The case was the first in which a workplace incident has been subject to a manslaughter charge.
According to a statement from WorkSafe
NZ, the manslaughter charge was laid by police.
In December 2013, Burr was operating a felling machine without realising that Lincoln Kidd was standing nearby. A tree fell in an unexpected direction, crushing Kidd.
The High Court at Palmerston North heard three weeks of evidence before a verdict was reached.
During the trial, the Crown argued that Burr violated a “cardinal rule” of forestry in not observing the two-tree lengths technique, which forbids people from being in that radius of the tree being chopped down.
However, it was also accepted that Burr was unaware of Kidd’s proximity to him, and was under the impression that Kidd had vacated the felling area.
According to Justice Brendan Brown, the prosecutor “suggested there has been a series of failures, oversights and assumptions at the site – and the focus has been on the wrong issue, that is production over safety”.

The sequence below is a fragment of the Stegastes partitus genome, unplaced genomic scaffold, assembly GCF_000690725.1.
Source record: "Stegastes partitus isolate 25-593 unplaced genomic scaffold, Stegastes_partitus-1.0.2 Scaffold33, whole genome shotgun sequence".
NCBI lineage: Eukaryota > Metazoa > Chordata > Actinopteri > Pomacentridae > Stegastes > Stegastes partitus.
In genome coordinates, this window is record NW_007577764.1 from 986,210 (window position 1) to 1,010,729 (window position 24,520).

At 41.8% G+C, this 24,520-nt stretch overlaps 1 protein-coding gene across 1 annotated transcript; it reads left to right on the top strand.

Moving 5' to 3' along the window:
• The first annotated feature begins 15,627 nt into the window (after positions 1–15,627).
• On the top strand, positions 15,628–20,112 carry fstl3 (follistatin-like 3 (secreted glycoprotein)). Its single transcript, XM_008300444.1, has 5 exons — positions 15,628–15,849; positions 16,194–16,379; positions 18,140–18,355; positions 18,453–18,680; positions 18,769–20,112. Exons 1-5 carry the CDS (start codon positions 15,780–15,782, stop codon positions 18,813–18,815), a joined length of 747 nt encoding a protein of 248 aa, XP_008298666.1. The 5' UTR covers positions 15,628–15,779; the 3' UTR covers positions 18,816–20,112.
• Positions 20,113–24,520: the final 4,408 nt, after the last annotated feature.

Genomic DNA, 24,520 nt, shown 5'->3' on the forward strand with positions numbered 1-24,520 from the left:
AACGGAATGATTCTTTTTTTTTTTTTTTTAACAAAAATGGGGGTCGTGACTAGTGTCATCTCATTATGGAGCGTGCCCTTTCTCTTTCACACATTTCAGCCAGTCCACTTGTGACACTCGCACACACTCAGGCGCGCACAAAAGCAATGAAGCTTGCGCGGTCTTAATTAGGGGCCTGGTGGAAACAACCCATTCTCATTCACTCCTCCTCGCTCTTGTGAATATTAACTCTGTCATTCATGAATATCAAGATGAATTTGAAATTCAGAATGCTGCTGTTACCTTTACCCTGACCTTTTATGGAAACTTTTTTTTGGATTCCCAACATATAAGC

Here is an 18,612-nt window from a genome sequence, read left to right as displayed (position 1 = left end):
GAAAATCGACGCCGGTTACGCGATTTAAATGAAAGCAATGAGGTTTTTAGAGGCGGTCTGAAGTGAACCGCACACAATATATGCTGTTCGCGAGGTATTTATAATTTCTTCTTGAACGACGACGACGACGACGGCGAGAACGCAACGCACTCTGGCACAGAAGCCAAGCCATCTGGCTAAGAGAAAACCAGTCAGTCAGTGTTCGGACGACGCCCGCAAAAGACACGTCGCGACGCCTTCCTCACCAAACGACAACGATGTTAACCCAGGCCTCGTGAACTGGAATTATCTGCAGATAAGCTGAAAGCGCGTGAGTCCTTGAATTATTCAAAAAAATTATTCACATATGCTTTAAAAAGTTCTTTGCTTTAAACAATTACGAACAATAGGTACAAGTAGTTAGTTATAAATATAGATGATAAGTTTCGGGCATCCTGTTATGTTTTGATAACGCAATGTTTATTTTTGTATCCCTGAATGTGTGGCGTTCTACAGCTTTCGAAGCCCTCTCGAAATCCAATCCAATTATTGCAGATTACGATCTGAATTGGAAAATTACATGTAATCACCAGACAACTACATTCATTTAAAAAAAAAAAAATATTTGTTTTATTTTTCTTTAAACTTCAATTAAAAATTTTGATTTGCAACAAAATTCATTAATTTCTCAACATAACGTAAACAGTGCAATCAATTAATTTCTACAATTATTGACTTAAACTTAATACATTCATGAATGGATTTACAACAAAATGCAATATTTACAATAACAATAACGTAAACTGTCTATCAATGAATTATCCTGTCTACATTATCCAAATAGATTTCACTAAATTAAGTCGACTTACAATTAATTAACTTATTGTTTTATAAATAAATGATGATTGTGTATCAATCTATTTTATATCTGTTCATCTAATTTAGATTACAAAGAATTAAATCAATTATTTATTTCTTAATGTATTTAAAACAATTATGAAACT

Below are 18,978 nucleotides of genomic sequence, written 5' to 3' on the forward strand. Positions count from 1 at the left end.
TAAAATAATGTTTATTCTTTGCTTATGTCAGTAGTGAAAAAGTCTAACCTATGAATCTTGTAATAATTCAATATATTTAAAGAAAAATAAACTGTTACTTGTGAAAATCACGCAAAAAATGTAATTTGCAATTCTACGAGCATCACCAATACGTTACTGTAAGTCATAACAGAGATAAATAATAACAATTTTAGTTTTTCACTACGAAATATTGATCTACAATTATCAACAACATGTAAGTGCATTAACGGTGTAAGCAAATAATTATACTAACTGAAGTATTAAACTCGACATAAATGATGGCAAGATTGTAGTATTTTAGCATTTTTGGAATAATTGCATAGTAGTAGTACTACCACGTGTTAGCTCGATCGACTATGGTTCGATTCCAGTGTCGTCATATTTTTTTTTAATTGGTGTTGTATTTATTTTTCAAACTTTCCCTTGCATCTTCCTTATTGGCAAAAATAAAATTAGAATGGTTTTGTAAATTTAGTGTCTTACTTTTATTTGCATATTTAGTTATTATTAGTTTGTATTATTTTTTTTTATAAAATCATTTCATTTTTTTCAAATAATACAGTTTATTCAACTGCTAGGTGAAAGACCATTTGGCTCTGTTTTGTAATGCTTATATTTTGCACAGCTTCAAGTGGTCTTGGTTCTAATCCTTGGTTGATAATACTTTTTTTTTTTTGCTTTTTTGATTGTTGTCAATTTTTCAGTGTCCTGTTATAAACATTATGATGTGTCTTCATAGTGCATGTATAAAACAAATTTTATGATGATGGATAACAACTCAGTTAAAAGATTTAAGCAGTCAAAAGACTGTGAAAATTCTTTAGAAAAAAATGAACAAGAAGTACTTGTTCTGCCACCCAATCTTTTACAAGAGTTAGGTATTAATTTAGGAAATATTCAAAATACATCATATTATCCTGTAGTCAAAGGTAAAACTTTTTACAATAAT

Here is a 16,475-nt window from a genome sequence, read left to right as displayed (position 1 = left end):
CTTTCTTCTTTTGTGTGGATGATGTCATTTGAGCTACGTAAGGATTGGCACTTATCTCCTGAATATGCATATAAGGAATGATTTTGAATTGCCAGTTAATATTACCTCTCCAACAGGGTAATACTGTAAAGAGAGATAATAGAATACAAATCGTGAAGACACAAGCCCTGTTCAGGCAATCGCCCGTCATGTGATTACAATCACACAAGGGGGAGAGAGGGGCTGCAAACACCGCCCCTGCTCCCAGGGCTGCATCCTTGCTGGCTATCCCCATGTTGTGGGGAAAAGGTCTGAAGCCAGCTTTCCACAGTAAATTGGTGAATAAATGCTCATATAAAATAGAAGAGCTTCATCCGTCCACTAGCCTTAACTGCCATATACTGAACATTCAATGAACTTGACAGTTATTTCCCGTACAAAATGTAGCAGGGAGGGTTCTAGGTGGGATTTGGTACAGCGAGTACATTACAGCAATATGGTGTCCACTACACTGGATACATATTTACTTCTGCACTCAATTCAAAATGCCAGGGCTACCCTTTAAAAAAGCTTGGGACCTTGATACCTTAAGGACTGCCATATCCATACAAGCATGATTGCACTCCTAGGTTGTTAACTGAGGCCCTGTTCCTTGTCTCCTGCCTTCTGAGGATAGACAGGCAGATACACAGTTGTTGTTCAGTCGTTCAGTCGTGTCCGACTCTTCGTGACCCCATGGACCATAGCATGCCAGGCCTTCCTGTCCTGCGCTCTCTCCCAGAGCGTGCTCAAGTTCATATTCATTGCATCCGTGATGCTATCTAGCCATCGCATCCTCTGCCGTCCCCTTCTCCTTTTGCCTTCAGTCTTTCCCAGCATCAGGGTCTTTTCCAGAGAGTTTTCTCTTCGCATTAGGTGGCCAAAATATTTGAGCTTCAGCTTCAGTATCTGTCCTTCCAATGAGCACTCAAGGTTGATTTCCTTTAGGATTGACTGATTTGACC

He added that the prosecutor had identified the company’s failure to take all practicable steps to ensure employees’ safety.
This included insufficient high-visibility clothing, lack of radio communication, not following the two-tree rule and Burr's failure to check for workers in the area after moving between mechanical and manual felling.
The prosecutor referred to Burr’s actions as a “major” departure from the expected standard of care.
Burr and his company will face sentencing next month for a further health and safety charge laid by WorkSafe NZ, to which Burr had previously admitted to.
Timothy Hunt, who hired Burr to work on the forestry block, has also admitted to that charge, for which he has already been sentenced.
In a ground-breaking case, forestry contractor Paul Robert Burr has been found not guilty of the manslaughter of a worker who was crushed to death.